Existential Roundup

blood%20moon - Existential Roundup
Photo by Thomas Rascon.

Welcome to the Existential Roundup, where we bring you links to some articles currently trending that may be of interest to those in the existential-humanistic psychology community.

The sight of a blood moon with the total lunar eclipse earlier this week has cast a bit of a shadow over the week. A reddish tint appears over the moon, referred to as the blood moon, when the moon picks up reflections of sunlight and sunsets through the Earth’s atmosphere as it passes through the Earth’s shadow. Mythological and cultural references to blood moons associate it with gloom and doom so the timing feels right to delve into some darker subjects.

The New York Times recently asked the question “Is The World More Depressed?” T. M. Luhrmann explains that while the numbers for suicide are indeed higher in the last 50 years, that only tells us part of the story. More important, she says, is the awareness and diagnosis of so-called “mental illness,” something unheard of in places like India and Japan a century ago, where the suicides have increased sharply of late. Also important to factor in is the technological revolution. What effect it has is unclear but she says the links are there.

Health Day tells us the importance of recognizing this depression is obvious when you do look at the numbers, since nearly 37,000 people are killing themselves each year in the United States alone. Health Day says that doctors are often missing warning signs since a recent study showed that many of these suicides had seen a primary care physician within a year of their deaths, and some within a week. The study suggests that primary care physicians receive better and more training to recognize signs of psychological distress.

New thinking in suicide prevention, as reported in The New York Times, suggests that people who have attempted suicide actually start telling their stories, rather than hiding them or being encouraged to put them behind them. Matthew K. Nock, a professor at Harvard University, explained, “We as researchers haven’t yet tapped the potential of working with suicide attempt survivors. There’s the potential to learn from them not only more about the experience itself, but about treatments, and where there are gaps in our understanding.” According to the article, for some, the experience of the suicide attempt or attempts becomes a part of the person’s identity and meaning-making structure, while for others, it is simply an event from which they have moved on. Both types of experiences are vital for understanding how to help others in distress.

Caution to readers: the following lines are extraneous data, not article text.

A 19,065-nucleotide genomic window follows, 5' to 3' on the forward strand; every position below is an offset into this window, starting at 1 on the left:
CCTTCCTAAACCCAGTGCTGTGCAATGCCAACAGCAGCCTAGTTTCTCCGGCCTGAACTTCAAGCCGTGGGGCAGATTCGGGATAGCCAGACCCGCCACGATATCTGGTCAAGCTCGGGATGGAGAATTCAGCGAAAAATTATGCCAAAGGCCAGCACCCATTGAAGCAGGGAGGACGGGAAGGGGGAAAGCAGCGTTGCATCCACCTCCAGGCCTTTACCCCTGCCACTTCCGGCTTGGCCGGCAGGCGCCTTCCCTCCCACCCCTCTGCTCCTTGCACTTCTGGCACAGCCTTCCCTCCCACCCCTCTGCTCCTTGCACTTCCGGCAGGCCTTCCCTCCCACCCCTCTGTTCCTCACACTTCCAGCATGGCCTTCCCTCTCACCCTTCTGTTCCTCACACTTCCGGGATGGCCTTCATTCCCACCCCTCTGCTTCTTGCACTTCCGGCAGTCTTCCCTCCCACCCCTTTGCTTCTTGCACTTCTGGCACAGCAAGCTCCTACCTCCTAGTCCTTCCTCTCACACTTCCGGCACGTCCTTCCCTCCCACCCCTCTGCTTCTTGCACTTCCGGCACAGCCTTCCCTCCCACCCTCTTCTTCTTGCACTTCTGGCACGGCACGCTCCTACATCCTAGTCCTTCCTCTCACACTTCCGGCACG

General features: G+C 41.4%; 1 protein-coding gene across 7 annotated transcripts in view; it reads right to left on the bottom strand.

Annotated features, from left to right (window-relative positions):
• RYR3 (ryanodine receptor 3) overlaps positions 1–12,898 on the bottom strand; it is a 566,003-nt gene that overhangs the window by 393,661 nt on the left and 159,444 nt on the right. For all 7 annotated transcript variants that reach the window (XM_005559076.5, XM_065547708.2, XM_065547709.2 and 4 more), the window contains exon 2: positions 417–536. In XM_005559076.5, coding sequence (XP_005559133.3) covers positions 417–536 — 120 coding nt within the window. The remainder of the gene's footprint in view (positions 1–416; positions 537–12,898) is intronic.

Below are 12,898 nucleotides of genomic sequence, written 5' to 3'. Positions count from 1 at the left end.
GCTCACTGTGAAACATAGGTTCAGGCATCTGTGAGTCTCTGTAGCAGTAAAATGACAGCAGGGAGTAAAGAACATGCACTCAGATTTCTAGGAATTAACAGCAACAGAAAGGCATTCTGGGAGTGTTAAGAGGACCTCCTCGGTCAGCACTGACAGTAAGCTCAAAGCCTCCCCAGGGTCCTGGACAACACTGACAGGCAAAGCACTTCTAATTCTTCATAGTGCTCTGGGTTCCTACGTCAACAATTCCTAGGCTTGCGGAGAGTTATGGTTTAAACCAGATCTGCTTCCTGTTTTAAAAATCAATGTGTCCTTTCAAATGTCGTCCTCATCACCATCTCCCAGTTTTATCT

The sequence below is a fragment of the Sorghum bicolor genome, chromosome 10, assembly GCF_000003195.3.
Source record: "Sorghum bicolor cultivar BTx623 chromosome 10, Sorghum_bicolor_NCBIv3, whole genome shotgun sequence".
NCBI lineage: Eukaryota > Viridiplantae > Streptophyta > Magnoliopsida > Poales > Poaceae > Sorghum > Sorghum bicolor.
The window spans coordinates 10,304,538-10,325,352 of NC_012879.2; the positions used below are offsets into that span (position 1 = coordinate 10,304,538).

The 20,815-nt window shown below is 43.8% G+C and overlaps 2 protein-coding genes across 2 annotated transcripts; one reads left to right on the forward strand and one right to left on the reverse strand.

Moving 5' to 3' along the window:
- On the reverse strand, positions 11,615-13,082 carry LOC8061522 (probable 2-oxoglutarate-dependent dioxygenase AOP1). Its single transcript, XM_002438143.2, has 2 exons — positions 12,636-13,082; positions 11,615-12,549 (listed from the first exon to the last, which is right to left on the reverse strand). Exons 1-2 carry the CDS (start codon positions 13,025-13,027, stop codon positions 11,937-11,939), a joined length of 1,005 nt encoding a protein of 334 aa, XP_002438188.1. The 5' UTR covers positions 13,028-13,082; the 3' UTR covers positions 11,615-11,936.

The APA Monitor highlights that places with great amounts of technology and urbanization are not the only locales for high suicides rates. Rural suicide is on the rise as well, allegedly because of the combination of access to firearms, high levels of drug and alcohol consumption, and difficult access to healthcare and emergency medical facilities. For those reasons, psychologists in many rural areas are trying to help rural residents overcome the stigma surrounding mental health issues so that people can get help and support before their problems reach crisis proportions. Community-based interventions focused on the specific issues of rural living as well as telephone-based support are part of this treatment plan.

Dealing with some of the issues that can lead to suicide—depression, PTSD, shame—are important steps in preventing life-and-death crisis moments. While we hear much about the difficulties young mothers often have in the early weeks and months of motherhood, USA Today says we also need to attend to the young fathers. According to this new research, the first five years of fatherhood are key in whether fathers develop depression, which occurs in five to ten percent of new fathers. Depressive symptoms in fathers impacts the relationships and development of their children as well as the fathers’ own Beings.

Soldiers are another key demographic here as Aeon Magazine points out in its article “The Unforgiven,” which carries the subtitle: “When soldiers kill in war, the secret shame and guilt they bring back home can destroy them.” The article talks about the deep guilt many soldiers bring home with them and a study by Veterans Administration clinicians who have developed a term—“moral injury”—to describe the feelings of guilt these veterans experience about both killing and not being killed. The researchers say:

The key precondition for moral injury, our so-called Achilles’ heel, is a sense of ‘transgression’, a betrayal of what’s right. ‘In the context of war,’ they write, ‘moral injuries may stem from direct participation in acts of combat, such as killing or harming others, or indirect acts, such as witnessing death or dying, failing to prevent immoral acts of others, or giving or receiving orders that are perceived as gross moral violations. The act may have been carried out by an individual or a group, through a decision made individually or as a response to orders given by leaders.’ Indeed, commanders are not just responsible for the physical wellbeing of their soldiers, but through the moral consequences of their orders, their future mental health.

Slate weighs in on the issue with its piece “War Is Hell, and the Hell Rubs Off.” Coupled with another article in Slate, “How to Stop Violence,” which discusses how angry people become killers rather than the so-called mentally ill, the two articles provide another perspective on how  we need to deal with the real experiences of people rather than try to push them aside and lump them in the category of “mentally ill” so we can make them Others. If They become Us, and We are capable of anger and guilt and violence, maybe we will take more effective steps to take better care of ourselves.

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